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I run a website with two languages (English and Norwegian). There is one website, but two domains (www.example.com and www.example.no), if you visit example.com you get English language and if you visit example.no you get Norwegian language.

This works like it should on the website, but my problem is with the Google search results. If I Google my domain name I get search results only in English, even though my Google settings are set to Norwegian.

I want the Google search to present my site in Norwegian if i'm using a browser with Norwegian settings, and Norwegian Google search. And I want Google to present my site in English if a user has other language preferences than Norwegian.

How can this be accomplished?

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1 Answer 1

Ok, semantics first: You are running TWO websites. Each domain is it's own site.

Since Google's algorithm is complex, there's no single solution, but rather a set of recommendations that can assist - depending on your particular situation:

  • where your site(s) are hosted and what domains they are hosted on (answered)
  • http/meta heading declarations for language (not necessarily followed by Google)
  • browser/IP settings of the searcher

Since you can't control the last one, the best you can hope for is to influence the others. I don't have the specifics of your domains to check, so this will be an "all other things being equal" answer. In fact, the best advice comes from Google themselves in this post: http://googlewebmastercentral.blogspot.com/2010/03/working-with-multi-regional-websites.html

Geotargeting factors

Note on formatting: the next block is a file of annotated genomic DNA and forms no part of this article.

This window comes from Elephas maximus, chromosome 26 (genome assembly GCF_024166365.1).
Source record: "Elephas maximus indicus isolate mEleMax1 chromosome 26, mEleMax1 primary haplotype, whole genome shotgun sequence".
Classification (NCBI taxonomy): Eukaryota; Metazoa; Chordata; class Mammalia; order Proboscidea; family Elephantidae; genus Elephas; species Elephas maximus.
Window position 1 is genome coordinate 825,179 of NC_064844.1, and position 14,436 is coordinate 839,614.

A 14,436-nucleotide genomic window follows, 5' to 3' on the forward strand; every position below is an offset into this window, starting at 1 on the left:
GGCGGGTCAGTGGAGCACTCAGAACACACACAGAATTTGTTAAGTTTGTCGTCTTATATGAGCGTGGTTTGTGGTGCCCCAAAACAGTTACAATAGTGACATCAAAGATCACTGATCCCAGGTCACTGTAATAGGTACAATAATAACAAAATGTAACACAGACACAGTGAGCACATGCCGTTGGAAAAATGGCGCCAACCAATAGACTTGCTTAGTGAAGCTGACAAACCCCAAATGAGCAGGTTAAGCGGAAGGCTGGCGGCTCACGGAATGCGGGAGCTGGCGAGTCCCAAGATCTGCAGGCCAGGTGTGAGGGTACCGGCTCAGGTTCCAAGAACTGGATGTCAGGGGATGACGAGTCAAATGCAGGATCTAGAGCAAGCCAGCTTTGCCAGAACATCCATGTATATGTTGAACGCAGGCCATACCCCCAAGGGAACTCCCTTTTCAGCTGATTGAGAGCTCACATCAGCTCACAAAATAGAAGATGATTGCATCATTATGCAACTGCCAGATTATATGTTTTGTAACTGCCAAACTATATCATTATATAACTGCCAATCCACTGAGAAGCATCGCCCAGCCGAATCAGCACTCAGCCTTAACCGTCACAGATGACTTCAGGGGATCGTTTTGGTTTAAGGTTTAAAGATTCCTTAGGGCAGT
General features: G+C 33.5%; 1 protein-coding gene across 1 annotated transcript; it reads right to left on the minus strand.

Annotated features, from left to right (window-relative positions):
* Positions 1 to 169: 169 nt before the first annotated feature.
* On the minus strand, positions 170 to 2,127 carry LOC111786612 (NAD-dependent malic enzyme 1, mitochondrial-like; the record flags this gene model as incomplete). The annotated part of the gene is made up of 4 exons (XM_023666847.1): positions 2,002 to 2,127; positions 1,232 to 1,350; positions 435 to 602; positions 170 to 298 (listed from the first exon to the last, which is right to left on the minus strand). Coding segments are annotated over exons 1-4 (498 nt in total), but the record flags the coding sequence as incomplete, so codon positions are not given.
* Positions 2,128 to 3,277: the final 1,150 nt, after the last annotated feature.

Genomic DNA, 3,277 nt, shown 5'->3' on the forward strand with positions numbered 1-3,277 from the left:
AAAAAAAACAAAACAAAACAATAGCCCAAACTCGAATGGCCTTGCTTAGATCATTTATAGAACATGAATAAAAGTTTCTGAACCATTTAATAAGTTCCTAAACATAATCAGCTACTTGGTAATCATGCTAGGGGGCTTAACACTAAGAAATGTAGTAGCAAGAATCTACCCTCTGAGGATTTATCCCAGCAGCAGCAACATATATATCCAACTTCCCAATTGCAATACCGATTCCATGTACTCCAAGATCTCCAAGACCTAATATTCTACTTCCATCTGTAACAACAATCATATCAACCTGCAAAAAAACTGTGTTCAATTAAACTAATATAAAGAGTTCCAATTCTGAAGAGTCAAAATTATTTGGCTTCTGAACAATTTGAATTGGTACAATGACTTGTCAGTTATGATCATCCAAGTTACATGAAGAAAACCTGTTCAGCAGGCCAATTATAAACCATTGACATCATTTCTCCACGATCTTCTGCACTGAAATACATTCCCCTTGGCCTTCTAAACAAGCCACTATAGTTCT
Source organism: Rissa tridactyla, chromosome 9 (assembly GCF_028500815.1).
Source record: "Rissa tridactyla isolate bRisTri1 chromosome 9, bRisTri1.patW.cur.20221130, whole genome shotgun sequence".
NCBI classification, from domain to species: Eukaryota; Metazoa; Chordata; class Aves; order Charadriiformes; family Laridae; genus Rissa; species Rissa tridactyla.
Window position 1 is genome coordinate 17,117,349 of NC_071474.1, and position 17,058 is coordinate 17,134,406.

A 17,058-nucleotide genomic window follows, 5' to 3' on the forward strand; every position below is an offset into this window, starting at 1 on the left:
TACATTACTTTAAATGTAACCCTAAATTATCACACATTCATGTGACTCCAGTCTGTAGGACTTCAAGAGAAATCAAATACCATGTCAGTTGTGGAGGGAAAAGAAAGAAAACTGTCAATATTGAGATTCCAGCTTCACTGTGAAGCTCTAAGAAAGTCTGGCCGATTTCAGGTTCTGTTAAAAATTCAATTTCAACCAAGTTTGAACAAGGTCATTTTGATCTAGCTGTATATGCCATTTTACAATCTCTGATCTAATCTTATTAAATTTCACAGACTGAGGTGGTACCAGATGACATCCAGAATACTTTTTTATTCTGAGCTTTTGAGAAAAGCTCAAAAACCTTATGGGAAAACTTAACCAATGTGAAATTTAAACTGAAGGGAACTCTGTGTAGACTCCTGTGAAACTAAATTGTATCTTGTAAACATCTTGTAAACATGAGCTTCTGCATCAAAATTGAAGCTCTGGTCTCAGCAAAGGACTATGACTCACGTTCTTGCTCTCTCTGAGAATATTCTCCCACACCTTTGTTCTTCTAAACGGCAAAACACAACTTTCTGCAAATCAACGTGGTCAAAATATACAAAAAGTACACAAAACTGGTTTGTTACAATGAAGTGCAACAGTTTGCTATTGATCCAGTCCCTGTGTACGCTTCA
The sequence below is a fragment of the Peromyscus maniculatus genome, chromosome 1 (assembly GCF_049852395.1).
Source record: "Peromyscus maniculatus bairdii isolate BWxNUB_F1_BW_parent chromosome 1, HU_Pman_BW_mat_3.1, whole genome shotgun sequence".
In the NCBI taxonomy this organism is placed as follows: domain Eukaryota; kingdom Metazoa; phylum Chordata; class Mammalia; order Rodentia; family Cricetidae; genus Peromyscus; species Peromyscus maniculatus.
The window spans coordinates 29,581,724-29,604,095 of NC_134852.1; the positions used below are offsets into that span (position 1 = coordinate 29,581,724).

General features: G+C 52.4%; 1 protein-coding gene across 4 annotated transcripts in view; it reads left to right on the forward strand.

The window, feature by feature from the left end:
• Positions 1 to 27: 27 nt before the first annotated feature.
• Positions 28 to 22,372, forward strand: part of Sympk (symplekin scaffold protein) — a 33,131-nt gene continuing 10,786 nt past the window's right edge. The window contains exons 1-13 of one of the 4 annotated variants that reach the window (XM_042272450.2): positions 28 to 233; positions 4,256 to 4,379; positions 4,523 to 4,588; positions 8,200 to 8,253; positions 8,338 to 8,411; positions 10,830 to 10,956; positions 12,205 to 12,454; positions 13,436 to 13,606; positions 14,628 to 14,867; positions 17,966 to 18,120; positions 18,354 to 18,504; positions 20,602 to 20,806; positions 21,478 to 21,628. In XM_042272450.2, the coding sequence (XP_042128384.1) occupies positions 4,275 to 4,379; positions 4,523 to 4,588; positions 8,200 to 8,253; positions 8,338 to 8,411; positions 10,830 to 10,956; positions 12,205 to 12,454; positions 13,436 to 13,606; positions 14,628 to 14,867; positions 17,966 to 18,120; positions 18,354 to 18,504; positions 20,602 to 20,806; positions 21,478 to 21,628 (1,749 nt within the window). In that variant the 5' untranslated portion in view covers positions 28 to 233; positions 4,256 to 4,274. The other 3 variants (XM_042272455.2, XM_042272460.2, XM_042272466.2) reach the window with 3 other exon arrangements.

Google generally uses the following elements to determine the geotargeting of a website (or a part of a website):

  1. Use of a ccTLD is generally a strong signal for users since it explicitly specifies a single country in an unmistakable way.
    or
    Webmaster Tools' manual geotargeting for gTLDs (this can be on a domain, subdomain or subdirectory level); more information on this can be found in our blog post and in the Help Center. With region tags from geotargeting being shown in search results, this method is also very clear to users. Please keep in mind that it generally does not make sense to set a geographic target if the same pages on your site target more than a single country (say, all German-speaking countries) — just write in that language and do not use the geotargeting setting (more on writing in other languages will follow soon!).

  2. Server location (through the IP address of the server) is frequently near your users. However, some websites use distributed content delivery networks (CDNs) or are hosted in a country with better webserver infrastructure, so we try not to rely on the server location alone.

  3. Other signals can give us hints. This could be from local addresses & phone numbers on the pages, use of local language and currency, links from other local sites, and/or the use of Google's Local Business Center (where available).

Note that we do not use locational meta tags (like "geo.position" or "distribution") or HTML attributes for geotargeting. While these may be useful in other regards, we've found that they are generally not reliable enough to use for geotargeting.

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